A deal with Samsung means Verizon Samsung Galaxy S9 and S9+ phones come preloaded with four Oath apps. Tech commentators bemoaned the “bloatware”; The Verge warned S9 owners to “prepare to start seeing a lot more Verizon and Oath content in [their] future.” Armstrong notes that, since the Samsung deal, time spent on Oath content and video is up an average of 30 percent.

Do these consumers know why they’re watching or reading Oath content? Do they feel they had a choice? Do they care? The idea that an internet service provider like Verizon might use our browsing histories to then serve us the right kind of Oath content may be unsettling to some consumers in the post-Cambridge Analytica, post-net-neutrality world. But Armstrong insists it is done in a “privacy-protected way” and that Verizon has been conservative in its use of data. “I think the telco industry uses data a lot less than the internet industry does,” he says. He points to Oath’s privacy dashboard, which allows consumers to opt out of data collection and personalized advertising with each of its brands. Also, “personalization” apparently is the wrong term. “Humanization” is the right term, he says. When a product is effective, it doesn’t feel invasive—it is appreciated, Armstrong says. Thus, “brands people love.”

And yet, digital audiences are not particularly loyal to media brands, often preferring to find their news and entertainment by scrolling social media. Many publishers, facing the same headwinds, have adopted subscription models (WIRED included).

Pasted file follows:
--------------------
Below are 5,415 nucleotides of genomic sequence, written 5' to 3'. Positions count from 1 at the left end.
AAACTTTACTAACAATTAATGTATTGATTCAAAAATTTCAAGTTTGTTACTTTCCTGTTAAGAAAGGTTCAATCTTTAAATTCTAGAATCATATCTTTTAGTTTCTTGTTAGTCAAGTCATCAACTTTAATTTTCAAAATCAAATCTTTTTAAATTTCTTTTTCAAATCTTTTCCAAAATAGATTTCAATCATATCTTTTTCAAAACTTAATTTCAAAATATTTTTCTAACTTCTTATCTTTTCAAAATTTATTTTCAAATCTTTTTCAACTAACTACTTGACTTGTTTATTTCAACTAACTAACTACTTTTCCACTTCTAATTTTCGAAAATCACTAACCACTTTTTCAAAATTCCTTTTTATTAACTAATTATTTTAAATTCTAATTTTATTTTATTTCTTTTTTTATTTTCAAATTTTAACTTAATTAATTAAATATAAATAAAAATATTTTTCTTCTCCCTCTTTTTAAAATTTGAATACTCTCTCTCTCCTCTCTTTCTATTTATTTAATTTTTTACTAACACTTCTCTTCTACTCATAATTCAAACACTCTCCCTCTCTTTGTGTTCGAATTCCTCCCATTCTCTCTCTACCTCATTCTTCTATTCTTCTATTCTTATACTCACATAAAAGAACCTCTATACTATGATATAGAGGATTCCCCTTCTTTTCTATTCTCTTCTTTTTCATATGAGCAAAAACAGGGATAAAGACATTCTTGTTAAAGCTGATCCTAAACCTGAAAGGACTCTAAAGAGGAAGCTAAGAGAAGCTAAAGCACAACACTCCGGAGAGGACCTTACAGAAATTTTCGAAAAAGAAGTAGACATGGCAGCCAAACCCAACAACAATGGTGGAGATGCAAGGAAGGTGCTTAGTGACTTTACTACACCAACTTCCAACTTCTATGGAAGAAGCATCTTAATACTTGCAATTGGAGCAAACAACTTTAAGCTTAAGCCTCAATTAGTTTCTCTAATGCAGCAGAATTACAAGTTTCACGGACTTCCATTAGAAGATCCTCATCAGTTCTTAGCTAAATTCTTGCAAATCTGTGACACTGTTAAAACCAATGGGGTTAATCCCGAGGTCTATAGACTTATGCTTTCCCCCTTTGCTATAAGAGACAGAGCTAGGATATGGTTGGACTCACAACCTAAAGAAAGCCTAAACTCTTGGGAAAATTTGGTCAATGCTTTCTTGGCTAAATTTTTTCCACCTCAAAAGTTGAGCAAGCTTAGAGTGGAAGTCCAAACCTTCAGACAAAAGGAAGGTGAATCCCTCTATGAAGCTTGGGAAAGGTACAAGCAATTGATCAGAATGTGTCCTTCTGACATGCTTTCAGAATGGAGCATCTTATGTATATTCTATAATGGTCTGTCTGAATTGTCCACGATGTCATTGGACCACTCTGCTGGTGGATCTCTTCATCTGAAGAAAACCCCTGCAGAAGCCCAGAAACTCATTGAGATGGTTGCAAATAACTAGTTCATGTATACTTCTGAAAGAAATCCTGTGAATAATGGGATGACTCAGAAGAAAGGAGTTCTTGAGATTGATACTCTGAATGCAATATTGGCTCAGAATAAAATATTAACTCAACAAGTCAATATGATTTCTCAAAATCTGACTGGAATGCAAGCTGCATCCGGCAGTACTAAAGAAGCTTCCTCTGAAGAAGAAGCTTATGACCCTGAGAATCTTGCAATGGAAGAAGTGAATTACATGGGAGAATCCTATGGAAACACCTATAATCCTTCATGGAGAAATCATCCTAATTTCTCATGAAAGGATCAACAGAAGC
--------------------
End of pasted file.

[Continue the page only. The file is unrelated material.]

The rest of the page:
To my surprise, Armstrong says Oath is doing the same. Rather than using a brand people love, it’s using AOL’s dialup internet business. That business, which still has 1.5 million subscribers, recently changed into a “multisurface subscription” business, Armstrong says. AOL users can now buy services like identity-theft protection, insurance, and computer-performance tools with their AOL accounts. Oath has signed up a million new subscribers to these products, he says, declining to specify a time frame. A big conversion point is AOL’s customer service options, which allow customers to call for any type of problem with their computer.

Armstrong would not elaborate on the size of the business, which is likely small in the scheme of Oath’s $1.9 billion in first-quarter revenue, but he said subscriptions are core to Oath’s future. “One of the things that we see is our ability to provide subscription services, both in the content business and then in the services business,” he says. He expects to bring subscription offerings to the broader set of Oath brands, he says, declining to elaborate on a timeline for such a move.

In addition to combining the two companies, which together employ 13,000 people, Armstrong has undone some of the work of former Yahoo CEO Marissa Mayer. Oath sold off the assets of Polyvore, a $230 million acquisition under Mayer, as well as Flickr, the photo-sharing site Mayer had relaunched with gusto. It has “refocused” on social network Tumblr, Mayer’s largest acquisition, whose founder left the company in November.

Oath has also revamped the business side. “There was a lot of focus on what I’ll call ‘empty calories’—deals that were done to basically push up the scale of revenue, but the company didn’t make money from them,” Armstrong says. Oath has moved the offerings of Yahoo’s ad system to higher-quality, higher-priced offerings, doubling the average price in a matter of months, he says. The company also simplified its ad offerings from thousands of possible combinations to around eight. “We’ve gone from a race to the bottom to a consumer-centered model, and that’s a really big change,” he says.